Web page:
Don't force it: If you find yourself reading the same paragraph half a dozen times because you're just not taking it in, stop. Put the book down. Maybe permanently, maybe just until the next day if it seems interesting again then. But I do find, in my experience at least, that anything I've ever had to choke down or really force myself through, I've forgotten. Every single time. That doesn't mean you might not want to force yourself through a boring chapter in an otherwise interesting book on occasion, or get through a not-so-interesting article online because it's the only place you've found to get that specific information you want. Just that if you're really not enjoying something and there's nothing forcing you to do it (as in, you're not studying for a test you really want to pass), then give up. If you're not enjoying it and not taking it in, what's the point?

Learn to quit: We live in a society that despises "quitters," and we're reminded of this in small ways on a very regular basis. Quitting is usually equated with "failure" (something else we're taught to avoid at all cost), when in fact quitting is sometimes the best and healthiest thing to do. If you thought you wanted to learn ballroom dancing, but then find you hate ballroom dancing class with a passion, stop going. If you loved a subject deeply and spent all your time studying it, but now find yourself no longer feeling it's draw, find something else you want to devote your time to. If everything you've been doing for years has been towards achieving a specific goal, yet you come to the realization that that's no longer a goal that will make you happy, let go of it. This is a lot harder in practice than in theory, but I know I've found much happiness when I realize something's no longer working for me, no longer what I want, and choose to let go.

Ask for help: Even for unschoolers, who usually strive to learn from their community, asking for help can be hard (or at least it can be for this perfectionist unschooler!). But I've had to come to realize that sometimes, you really do need to just ask for help. People are usually very happy to oblige in sharing something they know about and enjoy doing!

Don't fear mistakes…

Don't compare yourself to others…

Don't let others' ideas about the right way to learn get in your way…"
unschoolign  deschooling  learning  education  idziedesmarais  solitude  alone  mistakes  comparisons  quitting  readiness  2013  howwelearn  justenough  justintimelearning  depth  breadth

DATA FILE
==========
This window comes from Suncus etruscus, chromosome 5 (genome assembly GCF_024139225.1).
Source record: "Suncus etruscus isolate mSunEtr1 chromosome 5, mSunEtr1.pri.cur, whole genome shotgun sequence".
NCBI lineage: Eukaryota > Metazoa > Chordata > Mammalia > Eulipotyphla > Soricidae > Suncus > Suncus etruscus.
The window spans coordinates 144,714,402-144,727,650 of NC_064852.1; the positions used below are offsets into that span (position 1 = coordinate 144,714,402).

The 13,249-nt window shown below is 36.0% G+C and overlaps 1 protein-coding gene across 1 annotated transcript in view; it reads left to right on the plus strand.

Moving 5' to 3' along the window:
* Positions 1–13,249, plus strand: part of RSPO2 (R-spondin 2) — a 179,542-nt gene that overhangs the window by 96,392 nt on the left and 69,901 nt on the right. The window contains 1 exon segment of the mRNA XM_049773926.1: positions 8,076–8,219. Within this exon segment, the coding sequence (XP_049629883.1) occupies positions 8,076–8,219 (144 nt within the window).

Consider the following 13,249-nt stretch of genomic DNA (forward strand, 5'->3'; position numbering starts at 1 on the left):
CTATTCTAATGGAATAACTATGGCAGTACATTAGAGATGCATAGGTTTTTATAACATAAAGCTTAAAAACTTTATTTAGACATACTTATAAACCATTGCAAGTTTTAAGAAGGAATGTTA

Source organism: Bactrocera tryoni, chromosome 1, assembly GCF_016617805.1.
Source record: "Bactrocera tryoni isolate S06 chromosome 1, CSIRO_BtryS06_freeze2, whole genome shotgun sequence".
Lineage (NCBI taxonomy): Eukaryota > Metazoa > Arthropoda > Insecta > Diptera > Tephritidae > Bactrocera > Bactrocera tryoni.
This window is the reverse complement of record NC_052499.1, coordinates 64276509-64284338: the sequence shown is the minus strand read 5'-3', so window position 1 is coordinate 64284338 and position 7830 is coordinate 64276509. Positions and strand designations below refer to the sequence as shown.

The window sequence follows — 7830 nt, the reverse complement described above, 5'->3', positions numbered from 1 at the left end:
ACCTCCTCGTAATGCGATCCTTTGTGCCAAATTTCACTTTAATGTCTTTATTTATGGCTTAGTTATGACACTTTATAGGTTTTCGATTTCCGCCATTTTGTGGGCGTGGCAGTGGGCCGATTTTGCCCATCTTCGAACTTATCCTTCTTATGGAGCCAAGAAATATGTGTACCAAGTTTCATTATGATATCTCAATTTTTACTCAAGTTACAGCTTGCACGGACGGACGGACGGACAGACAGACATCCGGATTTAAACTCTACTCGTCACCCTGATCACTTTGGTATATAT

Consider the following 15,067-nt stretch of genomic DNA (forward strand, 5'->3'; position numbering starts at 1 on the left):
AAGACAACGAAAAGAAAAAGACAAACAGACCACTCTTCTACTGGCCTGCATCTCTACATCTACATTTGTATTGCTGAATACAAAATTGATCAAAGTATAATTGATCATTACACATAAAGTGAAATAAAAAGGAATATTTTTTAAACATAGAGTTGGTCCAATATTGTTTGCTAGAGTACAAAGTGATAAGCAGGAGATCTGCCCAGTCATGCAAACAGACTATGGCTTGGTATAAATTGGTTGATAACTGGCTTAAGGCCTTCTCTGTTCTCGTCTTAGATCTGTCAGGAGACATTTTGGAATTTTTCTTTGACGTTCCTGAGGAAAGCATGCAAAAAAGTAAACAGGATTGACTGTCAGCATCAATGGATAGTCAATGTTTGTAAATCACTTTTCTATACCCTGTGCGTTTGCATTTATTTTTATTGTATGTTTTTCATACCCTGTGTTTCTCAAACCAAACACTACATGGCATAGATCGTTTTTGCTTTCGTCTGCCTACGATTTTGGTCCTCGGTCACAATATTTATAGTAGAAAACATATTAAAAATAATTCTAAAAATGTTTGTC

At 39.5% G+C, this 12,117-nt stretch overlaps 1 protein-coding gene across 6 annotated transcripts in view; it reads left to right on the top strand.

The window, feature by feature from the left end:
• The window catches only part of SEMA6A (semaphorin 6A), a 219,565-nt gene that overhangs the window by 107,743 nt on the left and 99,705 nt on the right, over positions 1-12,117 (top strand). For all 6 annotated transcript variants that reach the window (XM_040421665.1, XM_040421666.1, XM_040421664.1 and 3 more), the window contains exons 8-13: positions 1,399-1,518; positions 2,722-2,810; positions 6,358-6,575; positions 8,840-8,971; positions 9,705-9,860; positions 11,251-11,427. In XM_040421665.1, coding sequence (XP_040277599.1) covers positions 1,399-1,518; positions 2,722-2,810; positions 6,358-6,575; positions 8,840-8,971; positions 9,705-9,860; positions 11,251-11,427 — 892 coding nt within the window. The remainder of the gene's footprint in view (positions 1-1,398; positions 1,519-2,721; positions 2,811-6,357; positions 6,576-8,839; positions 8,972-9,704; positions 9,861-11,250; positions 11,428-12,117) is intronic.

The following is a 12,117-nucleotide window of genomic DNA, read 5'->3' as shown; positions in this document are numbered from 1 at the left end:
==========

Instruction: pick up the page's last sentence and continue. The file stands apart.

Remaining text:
march 2013 by robertogreco
Those Awful Texas Social Studies Standards
"all this Texas bashing implies that standards everywhere else are good and fair and true. In fact, other states’ social studies standards have their own conservative biases (and occasional silliness) and deserve the same critical scrutiny that Texas’ new standards are receiving. Other states may not celebrate Jefferson Davis, but neither do they encourage teachers to equip students with the historical background and analytical tools that they’ll need to understand and address today’s social and environmental crises. …

Social studies should help students grasp knowledge and tools of analysis so as to make the world a better place. Social studies should help students name and explain obstacles to justice, peace, equality, and sustainability. Instead, social studies standards like Oregon’s are simply about covering material."
standards  us  history  curriculum  bias  2010  texas  oregon  california  breadth  teaching  schools  billbigelow  socialstudies  tcsnmy 
august 2010 by robertogreco
Saul Griffith: The 21st Century's Benjamin Franklin | The Stimulist
"Griffith undoubtedly could have gone to work for a think tank, but as he stated in an interview with CNN, he’d rather work for Squid, which he calls a “do-tank.” ... But above all, Franklin and Griffith share a sense that they do not have to focus in a single area to make a big difference. As Jessie Scanlon wrote in Business Week, "While most scientists go deep but narrow, focusing on one subject or problem, Griffith is ecumenical, following his curiosity and his conscience wherever they take him, and then digging deep into the issues that grab him.""
saulgriffith  tinkering  do  science  problemsolving  breadth  depth  benjaminfranklin  history  makingadifference  making  doing  tcsnmy  lcproject  glvo  via:preoccupations 
july 2009 by robertogreco
Will Depth Replace Breadth in Schools? - Class Struggle - Jay Mathews on Education
"[A] surprising study — certain to be a hot topic in teacher lounges and education schools — is providing new data that suggest educators should spend much more time on a few issues and let some topics slide. Based on a sample of 8,310 undergraduates, the national study says that students who spend at least a month on just one topic in a high school science course get better grades in a freshman college course in that subject than students whose high school courses were more balanced.
education  depthoverbreadth  depth  breadth  learning  testing  assessment  schools  curriculum  science  research  teaching  tcsnmy 
march 2009 by robertogreco
Will Depth Replace Breadth in Schools? - Class Struggle - Jay Mathews on Education
"Sadler and Tai have previously hinted at where this was going. In 2001 they reported that students who did not use a textbook in high school physics—an indication that their teachers disdained hitting every topic — achieved higher college grades than those who used a textbook.
teaching  learning  textbooks  science  curriculum  jaymatthews  education  policy  tcsnmy  depth  breadth 
march 2009 by robertogreco